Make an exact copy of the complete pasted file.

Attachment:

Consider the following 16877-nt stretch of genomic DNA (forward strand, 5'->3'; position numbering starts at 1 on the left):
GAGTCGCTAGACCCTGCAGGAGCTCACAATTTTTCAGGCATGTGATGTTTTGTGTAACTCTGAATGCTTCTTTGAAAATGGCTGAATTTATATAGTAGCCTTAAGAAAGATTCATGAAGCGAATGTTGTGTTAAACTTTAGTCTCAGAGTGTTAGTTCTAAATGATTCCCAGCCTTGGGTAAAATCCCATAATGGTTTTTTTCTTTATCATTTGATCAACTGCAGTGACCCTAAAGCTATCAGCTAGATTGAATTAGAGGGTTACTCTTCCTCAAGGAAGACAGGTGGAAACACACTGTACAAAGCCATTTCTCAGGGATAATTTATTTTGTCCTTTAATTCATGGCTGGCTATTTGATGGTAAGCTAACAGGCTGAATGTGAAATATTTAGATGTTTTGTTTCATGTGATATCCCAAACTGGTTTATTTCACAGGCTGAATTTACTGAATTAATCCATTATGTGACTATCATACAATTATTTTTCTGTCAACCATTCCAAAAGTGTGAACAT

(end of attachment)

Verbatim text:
Consider the following 16877-nt stretch of genomic DNA (forward strand, 5'->3'; position numbering starts at 1 on the left):
GAGTCGCTAGACCCTGCAGGAGCTCACAATTTTTCAGGCATGTGATGTTTTGTGTAACTCTGAATGCTTCTTTGAAAATGGCTGAATTTATATAGTAGCCTTAAGAAAGATTCATGAAGCGAATGTTGTGTTAAACTTTAGTCTCAGAGTGTTAGTTCTAAATGATTCCCAGCCTTGGGTAAAATCCCATAATGGTTTTTTTCTTTATCATTTGATCAACTGCAGTGACCCTAAAGCTATCAGCTAGATTGAATTAGAGGGTTACTCTTCCTCAAGGAAGACAGGTGGAAACACACTGTACAAAGCCATTTCTCAGGGATAATTTATTTTGTCCTTTAATTCATGGCTGGCTATTTGATGGTAAGCTAACAGGCTGAATGTGAAATATTTAGATGTTTTGTTTCATGTGATATCCCAAACTGGTTTATTTCACAGGCTGAATTTACTGAATTAATCCATTATGTGACTATCATACAATTATTTTTCTGTCAACCATTCCAAAAGTGTGAACAT